A general view of the White House in Washington, US, October 2, 2021. — Reuters pic
Friday, 05 Aug 2022 10:29 PM MYT
WASHINGTON, Aug 5 — Two people were killed and two more were in critical condition today after a lightning strike near the White House the night before, police in the US capital said.
The lightning hit Lafayette Square, a small park across the street from the White House, shortly before 7:00pm (2300 GMT) Thursday, leaving two men and two women with “critical life-threatening injuries,” according to a statement from Washington’s fire and emergencies department.
All the victims were taken to local hospitals, but on Friday morning the Metropolitan Police confirmed that two of them — 75-year-old Donna Mueller and 76-year-old James Mueller, both from Janesville in Wisconsin — had been pronounced dead.
The other two adults remain in critical condition, police said.
A White House spokeswoman said the Biden administration was “saddened by the tragic loss of life.”
“We are praying for those still fighting for their lives,” added Press Secretary Karine Jean-Pierre in a statement.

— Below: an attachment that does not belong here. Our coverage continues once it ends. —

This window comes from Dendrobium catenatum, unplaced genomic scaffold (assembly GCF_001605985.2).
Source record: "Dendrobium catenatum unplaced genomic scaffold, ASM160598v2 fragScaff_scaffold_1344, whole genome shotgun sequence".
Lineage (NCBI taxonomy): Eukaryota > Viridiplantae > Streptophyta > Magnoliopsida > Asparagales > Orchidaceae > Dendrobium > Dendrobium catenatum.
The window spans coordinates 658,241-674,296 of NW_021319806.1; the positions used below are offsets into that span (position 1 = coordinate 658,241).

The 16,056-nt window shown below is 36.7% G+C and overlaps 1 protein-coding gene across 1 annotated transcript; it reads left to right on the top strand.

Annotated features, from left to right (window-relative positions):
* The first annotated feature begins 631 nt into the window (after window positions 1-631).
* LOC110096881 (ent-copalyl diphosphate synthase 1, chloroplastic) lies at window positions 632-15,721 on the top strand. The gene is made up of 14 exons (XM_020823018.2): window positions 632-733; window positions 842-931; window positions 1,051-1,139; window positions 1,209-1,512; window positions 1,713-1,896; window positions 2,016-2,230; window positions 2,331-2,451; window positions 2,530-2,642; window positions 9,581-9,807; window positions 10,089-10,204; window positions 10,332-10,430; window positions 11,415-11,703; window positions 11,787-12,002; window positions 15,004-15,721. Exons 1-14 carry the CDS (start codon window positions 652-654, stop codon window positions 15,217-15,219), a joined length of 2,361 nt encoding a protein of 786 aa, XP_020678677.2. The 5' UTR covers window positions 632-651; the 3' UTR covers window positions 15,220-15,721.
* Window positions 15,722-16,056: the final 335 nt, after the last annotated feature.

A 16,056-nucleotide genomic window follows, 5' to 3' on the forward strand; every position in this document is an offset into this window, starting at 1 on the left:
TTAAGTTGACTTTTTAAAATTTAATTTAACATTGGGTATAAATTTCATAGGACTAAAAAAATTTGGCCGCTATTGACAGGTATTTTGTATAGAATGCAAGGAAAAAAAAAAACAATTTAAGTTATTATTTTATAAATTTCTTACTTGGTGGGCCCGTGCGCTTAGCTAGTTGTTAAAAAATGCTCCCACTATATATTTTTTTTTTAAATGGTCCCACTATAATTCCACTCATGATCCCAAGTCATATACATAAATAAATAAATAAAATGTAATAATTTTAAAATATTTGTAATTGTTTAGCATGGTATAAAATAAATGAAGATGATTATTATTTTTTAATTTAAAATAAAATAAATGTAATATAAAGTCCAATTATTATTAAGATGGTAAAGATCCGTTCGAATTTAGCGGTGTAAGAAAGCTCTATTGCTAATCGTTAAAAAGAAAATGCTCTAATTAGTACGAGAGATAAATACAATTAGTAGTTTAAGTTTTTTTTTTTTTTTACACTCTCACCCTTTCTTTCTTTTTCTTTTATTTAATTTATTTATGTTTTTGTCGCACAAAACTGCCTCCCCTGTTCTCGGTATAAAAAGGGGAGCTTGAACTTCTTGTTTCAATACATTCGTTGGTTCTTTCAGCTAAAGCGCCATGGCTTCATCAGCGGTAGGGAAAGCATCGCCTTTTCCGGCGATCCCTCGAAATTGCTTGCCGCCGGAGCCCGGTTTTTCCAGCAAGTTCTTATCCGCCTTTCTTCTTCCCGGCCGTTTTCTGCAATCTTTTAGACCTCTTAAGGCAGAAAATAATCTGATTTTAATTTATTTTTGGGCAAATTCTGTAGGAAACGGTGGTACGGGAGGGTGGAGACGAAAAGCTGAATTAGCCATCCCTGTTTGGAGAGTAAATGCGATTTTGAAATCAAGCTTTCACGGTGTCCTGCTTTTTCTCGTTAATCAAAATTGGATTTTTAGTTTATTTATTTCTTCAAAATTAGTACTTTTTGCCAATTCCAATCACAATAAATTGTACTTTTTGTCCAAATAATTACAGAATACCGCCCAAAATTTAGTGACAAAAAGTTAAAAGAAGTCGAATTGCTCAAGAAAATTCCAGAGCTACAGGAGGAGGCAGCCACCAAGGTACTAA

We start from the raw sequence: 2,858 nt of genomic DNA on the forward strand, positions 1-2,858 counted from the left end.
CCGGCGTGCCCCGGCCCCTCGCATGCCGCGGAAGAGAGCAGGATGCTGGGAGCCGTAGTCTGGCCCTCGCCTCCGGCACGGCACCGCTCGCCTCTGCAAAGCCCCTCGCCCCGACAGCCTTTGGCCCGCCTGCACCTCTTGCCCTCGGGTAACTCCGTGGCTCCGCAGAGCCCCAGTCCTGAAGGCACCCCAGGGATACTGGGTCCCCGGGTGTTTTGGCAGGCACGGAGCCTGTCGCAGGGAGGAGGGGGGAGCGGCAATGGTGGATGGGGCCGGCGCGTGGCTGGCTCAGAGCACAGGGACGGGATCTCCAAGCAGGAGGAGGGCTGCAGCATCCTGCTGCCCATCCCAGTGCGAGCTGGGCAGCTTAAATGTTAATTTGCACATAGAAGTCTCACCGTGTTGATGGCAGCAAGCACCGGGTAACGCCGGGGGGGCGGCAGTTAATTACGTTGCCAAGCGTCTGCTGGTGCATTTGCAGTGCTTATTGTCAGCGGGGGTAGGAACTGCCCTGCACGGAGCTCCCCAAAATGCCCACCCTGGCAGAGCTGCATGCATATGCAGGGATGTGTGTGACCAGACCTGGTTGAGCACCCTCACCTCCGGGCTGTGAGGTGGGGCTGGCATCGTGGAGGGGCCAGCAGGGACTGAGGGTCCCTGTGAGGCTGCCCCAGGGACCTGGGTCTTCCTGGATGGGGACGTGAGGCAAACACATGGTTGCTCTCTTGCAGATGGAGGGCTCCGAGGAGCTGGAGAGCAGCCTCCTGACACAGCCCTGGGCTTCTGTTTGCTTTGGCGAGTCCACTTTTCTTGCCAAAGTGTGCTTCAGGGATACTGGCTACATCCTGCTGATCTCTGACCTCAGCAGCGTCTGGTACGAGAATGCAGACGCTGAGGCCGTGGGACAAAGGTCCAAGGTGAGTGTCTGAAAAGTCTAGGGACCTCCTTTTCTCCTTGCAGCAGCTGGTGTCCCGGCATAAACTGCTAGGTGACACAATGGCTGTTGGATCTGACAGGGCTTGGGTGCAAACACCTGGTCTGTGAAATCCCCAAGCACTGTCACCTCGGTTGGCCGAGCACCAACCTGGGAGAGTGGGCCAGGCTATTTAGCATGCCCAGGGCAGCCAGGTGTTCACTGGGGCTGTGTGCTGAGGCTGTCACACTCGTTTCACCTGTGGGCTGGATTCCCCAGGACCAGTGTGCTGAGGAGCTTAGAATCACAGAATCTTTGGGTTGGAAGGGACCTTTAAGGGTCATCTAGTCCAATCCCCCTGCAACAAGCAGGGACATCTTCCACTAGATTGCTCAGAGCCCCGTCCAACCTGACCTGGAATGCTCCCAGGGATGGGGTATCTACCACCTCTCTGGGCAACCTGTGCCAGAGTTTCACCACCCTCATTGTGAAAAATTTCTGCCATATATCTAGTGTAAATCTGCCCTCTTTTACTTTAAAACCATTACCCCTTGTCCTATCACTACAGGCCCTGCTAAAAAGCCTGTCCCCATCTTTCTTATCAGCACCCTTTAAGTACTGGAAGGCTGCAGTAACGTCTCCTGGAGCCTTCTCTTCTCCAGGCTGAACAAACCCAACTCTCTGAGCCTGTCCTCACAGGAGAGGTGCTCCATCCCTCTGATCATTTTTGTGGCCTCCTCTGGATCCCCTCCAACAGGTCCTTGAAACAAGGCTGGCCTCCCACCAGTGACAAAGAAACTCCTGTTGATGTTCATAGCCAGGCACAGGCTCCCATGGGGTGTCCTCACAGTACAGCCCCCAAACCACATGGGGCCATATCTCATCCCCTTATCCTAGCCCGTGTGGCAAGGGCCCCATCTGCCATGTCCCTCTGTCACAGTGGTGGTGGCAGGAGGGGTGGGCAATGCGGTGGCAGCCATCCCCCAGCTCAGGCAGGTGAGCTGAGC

US Secret Service and park police rushed to help the four after witnessing the strike, fire and emergency services department spokesman Vito Maggiolo said in a statement posted on social media.
Photos posted by the department on social media showed multiple ambulances and at least one fire truck with flashing lights working at the scene.
Witness David Root told NBC he heard a “horrific boom.”
“I just couldn’t believe it,” he was quoted as saying. “Was surreal. I have never seen anything like this in my entire life.”
He said he had been sheltering beneath a tree when he saw the lightning strike across the park.
The people “weren’t moving,” he said, so he and others ran over to give help.
The Washington Post said the four were found some 100 feet from the statue of former US president Andrew Jackson which marks the center of the square.
The strike was part of a severe thunderstorm that hit the American capital on Thursday evening.
“Trees are not safe places,” Maggiolo told the Post.
“Anybody that goes to seek shelter under a tree, that’s a very dangerous place to be.” — AFP